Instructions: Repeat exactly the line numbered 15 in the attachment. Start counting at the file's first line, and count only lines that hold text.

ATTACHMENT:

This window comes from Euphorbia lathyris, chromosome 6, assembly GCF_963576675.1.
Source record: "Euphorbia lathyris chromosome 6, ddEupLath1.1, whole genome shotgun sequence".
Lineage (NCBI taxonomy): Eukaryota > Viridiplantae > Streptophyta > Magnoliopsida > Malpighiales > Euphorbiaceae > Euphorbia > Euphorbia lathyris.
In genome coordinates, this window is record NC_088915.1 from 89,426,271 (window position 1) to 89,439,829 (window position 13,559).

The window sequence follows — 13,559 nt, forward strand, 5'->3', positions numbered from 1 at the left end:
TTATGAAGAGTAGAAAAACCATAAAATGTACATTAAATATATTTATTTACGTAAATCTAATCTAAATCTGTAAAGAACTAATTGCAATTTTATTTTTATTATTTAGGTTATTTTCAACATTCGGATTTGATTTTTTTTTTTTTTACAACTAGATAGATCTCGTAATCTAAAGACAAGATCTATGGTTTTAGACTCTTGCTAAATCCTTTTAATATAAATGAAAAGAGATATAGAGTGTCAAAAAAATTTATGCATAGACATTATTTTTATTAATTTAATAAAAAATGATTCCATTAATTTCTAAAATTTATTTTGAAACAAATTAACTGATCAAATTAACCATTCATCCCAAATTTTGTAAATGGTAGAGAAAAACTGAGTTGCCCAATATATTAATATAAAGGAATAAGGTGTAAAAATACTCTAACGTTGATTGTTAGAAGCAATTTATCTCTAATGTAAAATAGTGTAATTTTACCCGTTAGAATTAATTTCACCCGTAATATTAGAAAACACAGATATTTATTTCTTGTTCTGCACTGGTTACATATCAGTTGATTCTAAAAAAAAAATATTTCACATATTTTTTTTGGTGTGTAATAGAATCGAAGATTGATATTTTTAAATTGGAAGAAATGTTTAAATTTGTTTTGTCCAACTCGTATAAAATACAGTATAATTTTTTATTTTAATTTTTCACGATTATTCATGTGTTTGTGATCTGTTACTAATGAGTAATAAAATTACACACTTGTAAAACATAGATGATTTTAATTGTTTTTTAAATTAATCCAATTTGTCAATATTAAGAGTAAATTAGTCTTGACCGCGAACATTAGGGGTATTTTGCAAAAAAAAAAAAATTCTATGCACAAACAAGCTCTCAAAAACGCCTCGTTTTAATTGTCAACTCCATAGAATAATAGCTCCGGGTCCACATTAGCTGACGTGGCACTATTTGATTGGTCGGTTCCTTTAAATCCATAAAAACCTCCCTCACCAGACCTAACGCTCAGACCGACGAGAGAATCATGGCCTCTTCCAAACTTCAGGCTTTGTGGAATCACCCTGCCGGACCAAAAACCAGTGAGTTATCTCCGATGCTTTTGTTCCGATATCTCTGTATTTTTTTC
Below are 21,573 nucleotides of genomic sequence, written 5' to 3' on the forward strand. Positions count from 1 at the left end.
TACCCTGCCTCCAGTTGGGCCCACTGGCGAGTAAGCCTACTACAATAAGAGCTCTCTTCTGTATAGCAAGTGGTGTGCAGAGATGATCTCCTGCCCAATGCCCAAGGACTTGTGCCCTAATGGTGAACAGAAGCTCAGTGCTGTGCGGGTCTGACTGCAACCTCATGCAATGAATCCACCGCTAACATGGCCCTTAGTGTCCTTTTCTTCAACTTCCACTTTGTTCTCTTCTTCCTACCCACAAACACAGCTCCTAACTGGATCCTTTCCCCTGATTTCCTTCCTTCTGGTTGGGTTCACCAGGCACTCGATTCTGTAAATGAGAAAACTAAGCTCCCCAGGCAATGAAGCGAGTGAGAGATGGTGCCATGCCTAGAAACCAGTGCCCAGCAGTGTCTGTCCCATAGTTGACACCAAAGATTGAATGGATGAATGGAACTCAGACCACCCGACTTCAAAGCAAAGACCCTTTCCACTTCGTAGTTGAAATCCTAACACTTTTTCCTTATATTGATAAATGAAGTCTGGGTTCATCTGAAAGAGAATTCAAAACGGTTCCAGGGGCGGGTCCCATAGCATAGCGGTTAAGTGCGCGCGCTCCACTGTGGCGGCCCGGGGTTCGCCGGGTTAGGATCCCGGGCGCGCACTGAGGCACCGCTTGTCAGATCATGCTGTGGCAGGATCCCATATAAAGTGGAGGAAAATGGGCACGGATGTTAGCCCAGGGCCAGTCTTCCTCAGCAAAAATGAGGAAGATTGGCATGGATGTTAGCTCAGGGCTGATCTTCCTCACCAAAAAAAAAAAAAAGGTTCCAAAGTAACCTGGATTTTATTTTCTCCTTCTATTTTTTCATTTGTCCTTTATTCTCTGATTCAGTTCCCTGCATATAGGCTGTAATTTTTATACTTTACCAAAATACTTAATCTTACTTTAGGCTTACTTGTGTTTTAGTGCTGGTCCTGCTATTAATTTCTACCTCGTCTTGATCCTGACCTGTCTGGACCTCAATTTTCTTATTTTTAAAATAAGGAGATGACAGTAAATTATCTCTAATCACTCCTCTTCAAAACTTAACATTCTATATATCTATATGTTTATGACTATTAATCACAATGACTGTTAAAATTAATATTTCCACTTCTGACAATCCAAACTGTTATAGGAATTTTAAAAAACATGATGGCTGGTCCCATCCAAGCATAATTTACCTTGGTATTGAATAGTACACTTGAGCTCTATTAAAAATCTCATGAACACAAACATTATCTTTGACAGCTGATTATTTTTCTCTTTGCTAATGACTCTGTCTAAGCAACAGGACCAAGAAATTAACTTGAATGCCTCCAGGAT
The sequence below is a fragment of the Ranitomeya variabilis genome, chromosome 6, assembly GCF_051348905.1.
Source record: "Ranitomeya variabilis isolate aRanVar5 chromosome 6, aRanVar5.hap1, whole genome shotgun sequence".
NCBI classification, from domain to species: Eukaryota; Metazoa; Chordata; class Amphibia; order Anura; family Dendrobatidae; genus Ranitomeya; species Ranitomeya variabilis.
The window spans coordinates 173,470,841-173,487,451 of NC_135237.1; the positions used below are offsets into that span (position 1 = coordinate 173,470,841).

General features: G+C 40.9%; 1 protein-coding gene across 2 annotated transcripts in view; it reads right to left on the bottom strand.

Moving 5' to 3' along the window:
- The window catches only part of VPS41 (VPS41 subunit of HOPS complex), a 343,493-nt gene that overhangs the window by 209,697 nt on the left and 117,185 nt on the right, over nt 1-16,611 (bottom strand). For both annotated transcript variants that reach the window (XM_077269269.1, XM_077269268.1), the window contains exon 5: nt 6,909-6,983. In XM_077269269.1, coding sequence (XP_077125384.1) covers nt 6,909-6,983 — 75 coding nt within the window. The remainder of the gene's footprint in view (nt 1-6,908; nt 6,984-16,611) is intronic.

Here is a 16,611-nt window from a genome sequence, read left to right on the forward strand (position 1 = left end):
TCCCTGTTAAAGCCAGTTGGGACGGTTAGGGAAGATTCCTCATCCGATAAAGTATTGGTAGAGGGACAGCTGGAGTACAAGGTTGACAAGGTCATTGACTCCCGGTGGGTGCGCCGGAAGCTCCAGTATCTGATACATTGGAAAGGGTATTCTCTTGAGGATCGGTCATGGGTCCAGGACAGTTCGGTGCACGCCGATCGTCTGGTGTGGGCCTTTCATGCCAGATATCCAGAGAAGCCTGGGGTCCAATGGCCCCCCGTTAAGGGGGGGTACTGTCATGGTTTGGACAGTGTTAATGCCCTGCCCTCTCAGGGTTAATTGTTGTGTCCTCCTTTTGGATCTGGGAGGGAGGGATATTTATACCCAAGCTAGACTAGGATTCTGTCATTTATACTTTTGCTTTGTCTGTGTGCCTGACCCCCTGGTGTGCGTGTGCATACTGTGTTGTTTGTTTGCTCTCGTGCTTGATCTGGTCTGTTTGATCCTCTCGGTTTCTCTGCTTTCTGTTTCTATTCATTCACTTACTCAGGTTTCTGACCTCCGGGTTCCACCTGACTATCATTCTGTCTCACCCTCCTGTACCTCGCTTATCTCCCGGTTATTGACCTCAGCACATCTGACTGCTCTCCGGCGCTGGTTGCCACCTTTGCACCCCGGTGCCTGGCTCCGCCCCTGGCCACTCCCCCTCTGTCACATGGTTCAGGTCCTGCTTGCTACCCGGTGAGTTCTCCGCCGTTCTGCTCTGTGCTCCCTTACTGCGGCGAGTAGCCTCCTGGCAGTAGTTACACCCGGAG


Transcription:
- The window catches only part of VPS41 (VPS41 subunit of HOPS complex), a 343,493-nt gene that overhangs the window by 209,697 nt on the left and 117,185 nt on the right, over nt 1-16,611 (bottom strand). For both annotated transcript variants that reach the window (XM_077269269.1, XM_077269268.1), the window contains exon 5: nt 6,909-6,983. In XM_077269269.1, coding sequence (XP_077125384.1) covers nt 6,909-6,983 — 75 coding nt within the window. The remainder of the gene's footprint in view (nt 1-6,908; nt 6,984-16,611) is intronic.